It’s a Thursday afternoon and I’m waiting for a phone call from Tom Neuwirth, better known as Conchita Wurst.
I’m sat on my sofa watching The Chase, and by complete chance Bradley Walsh asks the question: “Which country did Conchita Wurst represent at the 2014 Eurovision Song Contest?” Proof, if any were needed, that this Austrian is firmly established in pop culture in a way no other 21st-century Eurovision winner is. I’ve yet to hear Sertab Erener or Loreen namechecked on Tipping Point. Regrettably.
Earlier this month Conchita took the brave decision to talk about her HIV status, something she had intended to keep private but felt compelled to share after an ex-partner cruelly threatened to weaponise that deeply personal information. The revelation, made through her Instagram account, was posted with the hope that she she could control the situation and chip away at the stigma and misinformation surrounding the condition.
This dignified, defiant reaction had echoes of the moment she took to the winner’s podium in Copenhagen and dedicated her victory “to everyone who believes in a future of peace and freedom”. Remember? “You know who you are – we are unity and we are unstoppable.”
That beard may have grabbed our attention but it’s Conchita’s charisma, uniqueness, nerve and talent that’s kept her in the affections of the UK public.
Conchita, it’s a pleasure to chat to you. You’re so well known in the UK now but can you remember your first time here?
I do! I performed at the Royal Vauxhall Tavern – my first international gig. It was the first time somebody outside of Austria had booked me, so that was very exciting. It was months before Eurovision and I performed ‘Rise Like A Phoenix’ and Celine’s ‘My Heart Will Go On’. I also remember what I wore – a red cape and some pants that were very revealing. I think that people could see my behind. I had a great time!
So from ‘the Palladium of Drag’ (Paul O’Grady’s affectionate name for the Tavern) to the actual London Palladium – that’s quite some leap…
Oh my God, yes. It was a huge honour to play at the Palladium with the BBC Concert Orchestra. I have to be completely honest, sometimes I sit back and I want to pinch myself because I’m so lucky. I ask myself, ‘how can that happen to me?’
You know, whenever I’m on stage I really try to reach for perfection, and obviously that’s hard to achieve so I would go off stage and be totally mad about myself because I hit the wrong notes, or I didn’t do this or that or whatever. But walking off the stage after I performed at the London Palladium, I just had the best time. It was such a new experience for me to walk off and actually celebrate because it went so well and I had a ball. The audience was just incredible. I would do it over and over again, every week if I could.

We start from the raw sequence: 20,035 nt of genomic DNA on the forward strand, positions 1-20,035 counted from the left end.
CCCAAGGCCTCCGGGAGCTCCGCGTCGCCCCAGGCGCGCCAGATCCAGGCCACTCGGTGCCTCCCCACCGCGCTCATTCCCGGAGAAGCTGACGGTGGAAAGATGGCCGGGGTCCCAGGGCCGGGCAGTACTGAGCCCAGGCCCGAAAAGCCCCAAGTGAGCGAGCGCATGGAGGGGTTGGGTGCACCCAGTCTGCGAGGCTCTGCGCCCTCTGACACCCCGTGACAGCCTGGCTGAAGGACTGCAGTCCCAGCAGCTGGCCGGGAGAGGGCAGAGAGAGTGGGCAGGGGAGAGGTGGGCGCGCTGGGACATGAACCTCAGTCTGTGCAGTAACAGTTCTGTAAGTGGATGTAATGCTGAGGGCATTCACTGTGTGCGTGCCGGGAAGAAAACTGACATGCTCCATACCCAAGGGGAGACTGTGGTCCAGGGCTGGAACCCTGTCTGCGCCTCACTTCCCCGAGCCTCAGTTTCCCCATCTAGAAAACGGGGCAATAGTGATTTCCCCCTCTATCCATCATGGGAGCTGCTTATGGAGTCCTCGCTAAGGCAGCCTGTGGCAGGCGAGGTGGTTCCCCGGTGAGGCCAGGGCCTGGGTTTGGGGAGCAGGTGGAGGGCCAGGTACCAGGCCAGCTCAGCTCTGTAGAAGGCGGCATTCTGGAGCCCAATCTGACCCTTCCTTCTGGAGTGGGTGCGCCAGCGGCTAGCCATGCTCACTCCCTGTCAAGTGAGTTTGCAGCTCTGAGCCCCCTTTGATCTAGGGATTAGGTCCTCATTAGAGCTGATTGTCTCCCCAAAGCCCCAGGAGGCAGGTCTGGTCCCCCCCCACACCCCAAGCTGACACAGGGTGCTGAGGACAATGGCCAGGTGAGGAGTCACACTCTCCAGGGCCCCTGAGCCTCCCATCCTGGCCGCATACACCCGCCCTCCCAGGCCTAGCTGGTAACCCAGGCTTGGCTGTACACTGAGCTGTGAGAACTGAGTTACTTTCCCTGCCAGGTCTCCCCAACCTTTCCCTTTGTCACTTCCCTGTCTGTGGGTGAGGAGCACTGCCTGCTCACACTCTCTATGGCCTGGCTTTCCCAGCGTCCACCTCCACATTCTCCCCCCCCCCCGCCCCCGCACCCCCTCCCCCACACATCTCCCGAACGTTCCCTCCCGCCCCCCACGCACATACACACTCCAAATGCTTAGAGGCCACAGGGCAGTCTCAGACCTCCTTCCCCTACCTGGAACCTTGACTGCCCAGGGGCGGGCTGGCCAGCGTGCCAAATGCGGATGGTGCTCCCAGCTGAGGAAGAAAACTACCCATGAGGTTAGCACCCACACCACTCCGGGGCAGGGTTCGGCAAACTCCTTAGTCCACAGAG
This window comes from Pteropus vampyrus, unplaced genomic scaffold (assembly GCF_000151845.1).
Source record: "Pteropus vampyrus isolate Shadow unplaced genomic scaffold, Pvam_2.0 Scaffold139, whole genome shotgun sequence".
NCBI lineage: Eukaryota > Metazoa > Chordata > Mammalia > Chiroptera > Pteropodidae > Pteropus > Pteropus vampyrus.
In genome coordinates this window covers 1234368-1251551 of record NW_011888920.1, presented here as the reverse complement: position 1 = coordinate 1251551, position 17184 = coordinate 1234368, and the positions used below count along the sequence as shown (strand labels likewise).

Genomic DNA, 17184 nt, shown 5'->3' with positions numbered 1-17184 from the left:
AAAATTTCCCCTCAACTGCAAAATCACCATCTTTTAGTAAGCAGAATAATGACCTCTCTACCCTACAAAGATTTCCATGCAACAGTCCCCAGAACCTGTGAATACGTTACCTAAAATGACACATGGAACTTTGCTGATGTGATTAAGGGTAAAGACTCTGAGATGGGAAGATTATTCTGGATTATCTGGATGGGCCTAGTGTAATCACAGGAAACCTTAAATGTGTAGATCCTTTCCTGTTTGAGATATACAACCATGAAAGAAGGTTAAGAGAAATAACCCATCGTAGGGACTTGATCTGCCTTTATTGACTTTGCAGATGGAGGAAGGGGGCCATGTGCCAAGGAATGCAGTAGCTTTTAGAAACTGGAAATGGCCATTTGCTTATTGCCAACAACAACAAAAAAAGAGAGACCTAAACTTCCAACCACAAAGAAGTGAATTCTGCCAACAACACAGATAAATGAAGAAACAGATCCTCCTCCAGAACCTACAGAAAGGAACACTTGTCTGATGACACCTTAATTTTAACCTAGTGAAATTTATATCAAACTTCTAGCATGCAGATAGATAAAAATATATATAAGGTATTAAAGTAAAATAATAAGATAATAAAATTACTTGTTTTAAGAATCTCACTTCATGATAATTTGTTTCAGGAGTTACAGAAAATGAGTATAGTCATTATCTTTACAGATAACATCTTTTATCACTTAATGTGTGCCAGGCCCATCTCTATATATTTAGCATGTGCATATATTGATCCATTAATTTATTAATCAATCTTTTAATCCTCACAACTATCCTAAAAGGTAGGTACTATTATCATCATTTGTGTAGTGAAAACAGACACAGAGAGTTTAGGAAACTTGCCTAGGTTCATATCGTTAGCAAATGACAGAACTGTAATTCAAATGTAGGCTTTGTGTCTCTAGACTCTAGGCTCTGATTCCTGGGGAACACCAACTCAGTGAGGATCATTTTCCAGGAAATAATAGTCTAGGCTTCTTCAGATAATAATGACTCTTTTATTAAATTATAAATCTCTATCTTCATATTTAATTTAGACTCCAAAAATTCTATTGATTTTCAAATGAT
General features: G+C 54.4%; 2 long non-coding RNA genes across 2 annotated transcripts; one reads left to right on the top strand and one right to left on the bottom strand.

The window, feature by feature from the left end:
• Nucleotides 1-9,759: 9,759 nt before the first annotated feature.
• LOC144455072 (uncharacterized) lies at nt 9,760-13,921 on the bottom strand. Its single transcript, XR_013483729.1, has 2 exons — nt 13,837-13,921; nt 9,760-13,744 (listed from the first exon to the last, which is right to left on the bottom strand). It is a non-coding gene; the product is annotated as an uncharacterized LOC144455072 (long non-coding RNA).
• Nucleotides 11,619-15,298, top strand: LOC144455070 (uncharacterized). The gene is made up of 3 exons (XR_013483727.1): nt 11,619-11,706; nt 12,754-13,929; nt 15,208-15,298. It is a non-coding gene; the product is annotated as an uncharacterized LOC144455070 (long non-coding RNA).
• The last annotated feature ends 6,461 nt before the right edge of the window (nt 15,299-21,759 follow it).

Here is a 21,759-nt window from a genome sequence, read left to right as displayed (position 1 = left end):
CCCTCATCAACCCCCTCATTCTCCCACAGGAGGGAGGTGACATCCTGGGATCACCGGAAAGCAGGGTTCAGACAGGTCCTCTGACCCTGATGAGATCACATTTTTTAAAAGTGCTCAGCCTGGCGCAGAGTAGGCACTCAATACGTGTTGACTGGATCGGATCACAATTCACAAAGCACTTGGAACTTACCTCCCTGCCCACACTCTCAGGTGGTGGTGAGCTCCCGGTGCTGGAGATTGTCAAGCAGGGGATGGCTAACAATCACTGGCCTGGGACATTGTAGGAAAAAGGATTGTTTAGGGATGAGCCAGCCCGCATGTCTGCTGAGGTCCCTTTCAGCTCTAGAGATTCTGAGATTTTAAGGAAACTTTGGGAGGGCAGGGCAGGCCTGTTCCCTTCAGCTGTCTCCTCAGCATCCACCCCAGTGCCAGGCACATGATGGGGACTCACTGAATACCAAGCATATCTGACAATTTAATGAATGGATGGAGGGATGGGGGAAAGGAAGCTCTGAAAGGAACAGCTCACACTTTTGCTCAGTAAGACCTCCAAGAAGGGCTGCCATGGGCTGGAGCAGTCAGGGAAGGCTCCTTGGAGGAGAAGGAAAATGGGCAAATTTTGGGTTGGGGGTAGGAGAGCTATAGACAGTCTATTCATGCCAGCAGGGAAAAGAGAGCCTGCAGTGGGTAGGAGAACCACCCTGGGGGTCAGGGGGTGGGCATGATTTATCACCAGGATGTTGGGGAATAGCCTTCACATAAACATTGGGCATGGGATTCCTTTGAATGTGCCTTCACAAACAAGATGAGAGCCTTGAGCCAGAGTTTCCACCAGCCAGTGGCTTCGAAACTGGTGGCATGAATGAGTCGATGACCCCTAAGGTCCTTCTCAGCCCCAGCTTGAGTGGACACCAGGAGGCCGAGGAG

I’ve noticed on your Instagram and from your performance at the Palladium that we’ve not seen Conchita wear a dress for a while… is this a conscious decision?
It’s a little bit ‘been there, done that’. I celebrated my female side during the last ten years or so when I started doing drag. I just had so much fun with Eurovision and with everything that happened afterwards, I really understood that this stage persona that I created had so much potential to go in so many different directions and I just work myself through every inspiration I have. I started out as being a diva in a golden dress and now to a more bearded drag artist guy in boots.
Thinking back to when you won Eurovision in 2014, and comparing it to today… where does the line between Tom Neuwirth the person and the character of Conchita Wurst intersect?
I think that the lines are definitely blurring more than they used to. Especially around the Eurovision time when the win happened, I was very, very clear where the borders are and I was very clear about how to talk to me. I wanted to be called ‘she’ and ‘she said’ and ‘she did’ when I was dressed as Conchita, so I really made it a thing, a rule that everybody had to follow. And over time I just evolved, and I became more and more comfortable in my skin.
I do what I feel at the moment and I dress how I feel at the moment, and this goes now towards a more masculine look, so it’s probably closer to my private persona, to my everyday life as Tom. And as Tom, I really do enjoy that nobody recognises me on the streets, I love it.
I’d recognise that beard anywhere – it’s so glossy and lovely…
Of course, there are people who would clock me right away, but most people don’t and I really enjoy it because nobody needs to see me dancing at four in the morning on the bar, nobody needs to know that it’s me.
Whether you’re male or female, masculine or feminine, why do you think drag is such a powerful tool for self-expression?